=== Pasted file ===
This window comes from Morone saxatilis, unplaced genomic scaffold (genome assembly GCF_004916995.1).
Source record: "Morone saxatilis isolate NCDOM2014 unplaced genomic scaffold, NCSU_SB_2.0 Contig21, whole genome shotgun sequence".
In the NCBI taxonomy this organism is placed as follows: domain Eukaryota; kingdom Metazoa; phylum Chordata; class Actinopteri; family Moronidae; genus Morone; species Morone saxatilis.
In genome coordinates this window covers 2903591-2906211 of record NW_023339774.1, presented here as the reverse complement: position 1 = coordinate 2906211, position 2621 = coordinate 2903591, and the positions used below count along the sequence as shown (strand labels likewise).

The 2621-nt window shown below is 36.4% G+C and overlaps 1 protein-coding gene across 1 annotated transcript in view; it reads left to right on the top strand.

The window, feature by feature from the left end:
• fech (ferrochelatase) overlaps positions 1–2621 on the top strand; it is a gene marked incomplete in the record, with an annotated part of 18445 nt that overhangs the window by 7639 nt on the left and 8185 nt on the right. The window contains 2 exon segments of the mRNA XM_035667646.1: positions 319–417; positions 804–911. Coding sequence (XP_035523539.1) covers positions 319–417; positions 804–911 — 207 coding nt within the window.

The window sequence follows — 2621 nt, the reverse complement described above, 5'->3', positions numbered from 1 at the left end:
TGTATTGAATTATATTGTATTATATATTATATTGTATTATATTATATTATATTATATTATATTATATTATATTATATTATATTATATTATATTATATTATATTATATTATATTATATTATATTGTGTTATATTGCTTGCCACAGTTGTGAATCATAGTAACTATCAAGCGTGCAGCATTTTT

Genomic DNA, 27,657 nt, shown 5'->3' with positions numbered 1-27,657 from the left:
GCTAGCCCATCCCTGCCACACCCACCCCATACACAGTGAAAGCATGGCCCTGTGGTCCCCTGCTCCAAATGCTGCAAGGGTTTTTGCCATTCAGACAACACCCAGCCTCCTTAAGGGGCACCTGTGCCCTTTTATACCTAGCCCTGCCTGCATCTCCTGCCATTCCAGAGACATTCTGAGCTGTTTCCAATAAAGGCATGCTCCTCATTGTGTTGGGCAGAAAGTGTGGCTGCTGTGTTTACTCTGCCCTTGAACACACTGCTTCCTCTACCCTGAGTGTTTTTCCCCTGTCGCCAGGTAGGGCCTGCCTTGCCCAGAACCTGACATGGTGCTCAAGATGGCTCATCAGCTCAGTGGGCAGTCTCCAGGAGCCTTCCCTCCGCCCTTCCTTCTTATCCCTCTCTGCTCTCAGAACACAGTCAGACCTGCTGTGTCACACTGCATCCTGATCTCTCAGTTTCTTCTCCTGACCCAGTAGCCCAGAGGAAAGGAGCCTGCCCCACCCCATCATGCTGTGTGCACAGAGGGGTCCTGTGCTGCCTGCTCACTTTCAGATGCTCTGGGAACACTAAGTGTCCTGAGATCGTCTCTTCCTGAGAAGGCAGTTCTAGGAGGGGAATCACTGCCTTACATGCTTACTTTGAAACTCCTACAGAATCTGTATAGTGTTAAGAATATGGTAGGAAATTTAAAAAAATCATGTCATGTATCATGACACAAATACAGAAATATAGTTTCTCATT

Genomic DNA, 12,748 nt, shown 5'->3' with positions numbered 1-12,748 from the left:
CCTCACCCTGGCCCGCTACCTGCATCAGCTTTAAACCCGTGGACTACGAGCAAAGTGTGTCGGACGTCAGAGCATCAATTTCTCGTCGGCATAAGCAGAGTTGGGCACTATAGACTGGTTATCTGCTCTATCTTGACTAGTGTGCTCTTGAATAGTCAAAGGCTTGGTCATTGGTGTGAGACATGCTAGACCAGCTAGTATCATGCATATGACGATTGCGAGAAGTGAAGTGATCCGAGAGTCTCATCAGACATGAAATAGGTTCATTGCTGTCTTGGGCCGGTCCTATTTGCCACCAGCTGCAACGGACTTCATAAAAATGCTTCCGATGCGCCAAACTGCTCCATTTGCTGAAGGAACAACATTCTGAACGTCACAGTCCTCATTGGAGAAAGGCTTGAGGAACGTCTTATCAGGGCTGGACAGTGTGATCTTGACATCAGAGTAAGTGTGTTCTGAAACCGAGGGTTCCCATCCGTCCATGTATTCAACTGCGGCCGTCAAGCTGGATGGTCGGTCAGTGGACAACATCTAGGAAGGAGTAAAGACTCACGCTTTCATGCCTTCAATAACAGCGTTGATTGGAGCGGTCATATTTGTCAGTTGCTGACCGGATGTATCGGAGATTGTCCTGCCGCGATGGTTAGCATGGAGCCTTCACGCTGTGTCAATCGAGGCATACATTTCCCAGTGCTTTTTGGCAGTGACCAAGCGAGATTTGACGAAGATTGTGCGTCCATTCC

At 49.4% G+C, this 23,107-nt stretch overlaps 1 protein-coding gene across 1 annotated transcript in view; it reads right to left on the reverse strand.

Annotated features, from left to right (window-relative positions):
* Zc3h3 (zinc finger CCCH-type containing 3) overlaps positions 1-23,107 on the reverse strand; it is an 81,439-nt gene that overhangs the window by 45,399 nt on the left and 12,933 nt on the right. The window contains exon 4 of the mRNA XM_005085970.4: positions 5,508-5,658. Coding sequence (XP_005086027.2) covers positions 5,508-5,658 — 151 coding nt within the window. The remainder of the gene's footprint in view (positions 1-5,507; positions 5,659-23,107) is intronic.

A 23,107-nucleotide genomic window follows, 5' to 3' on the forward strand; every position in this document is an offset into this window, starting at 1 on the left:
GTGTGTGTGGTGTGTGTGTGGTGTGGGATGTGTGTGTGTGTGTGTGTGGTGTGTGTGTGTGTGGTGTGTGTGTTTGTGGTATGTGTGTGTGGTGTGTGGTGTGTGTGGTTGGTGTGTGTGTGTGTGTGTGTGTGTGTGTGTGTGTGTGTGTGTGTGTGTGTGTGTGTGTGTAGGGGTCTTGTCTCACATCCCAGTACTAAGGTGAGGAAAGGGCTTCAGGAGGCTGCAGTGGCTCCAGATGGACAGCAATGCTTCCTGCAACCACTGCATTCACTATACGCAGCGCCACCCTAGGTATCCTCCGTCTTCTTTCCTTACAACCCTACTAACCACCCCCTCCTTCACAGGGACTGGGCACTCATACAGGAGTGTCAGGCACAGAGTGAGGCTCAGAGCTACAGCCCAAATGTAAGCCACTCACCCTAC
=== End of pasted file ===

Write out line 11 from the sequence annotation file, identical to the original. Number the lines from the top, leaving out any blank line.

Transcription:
GCTAGCCCATCCCTGCCACACCCACCCCATACACAGTGAAAGCATGGCCCTGTGGTCCCCTGCTCCAAATGCTGCAAGGGTTTTTGCCATTCAGACAACACCCAGCCTCCTTAAGGGGCACCTGTGCCCTTTTATACCTAGCCCTGCCTGCATCTCCTGCCATTCCAGAGACATTCTGAGCTGTTTCCAATAAAGGCATGCTCCTCATTGTGTTGGGCAGAAAGTGTGGCTGCTGTGTTTACTCTGCCCTTGAACACACTGCTTCCTCTACCCTGAGTGTTTTTCCCCTGTCGCCAGGTAGGGCCTGCCTTGCCCAGAACCTGACATGGTGCTCAAGATGGCTCATCAGCTCAGTGGGCAGTCTCCAGGAGCCTTCCCTCCGCCCTTCCTTCTTATCCCTCTCTGCTCTCAGAACACAGTCAGACCTGCTGTGTCACACTGCATCCTGATCTCTCAGTTTCTTCTCCTGACCCAGTAGCCCAGAGGAAAGGAGCCTGCCCCACCCCATCATGCTGTGTGCACAGAGGGGTCCTGTGCTGCCTGCTCACTTTCAGATGCTCTGGGAACACTAAGTGTCCTGAGATCGTCTCTTCCTGAGAAGGCAGTTCTAGGAGGGGAATCACTGCCTTACATGCTTACTTTGAAACTCCTACAGAATCTGTATAGTGTTAAGAATATGGTAGGAAATTTAAAAAAATCATGTCATGTATCATGACACAAATACAGAAATATAGTTTCTCATT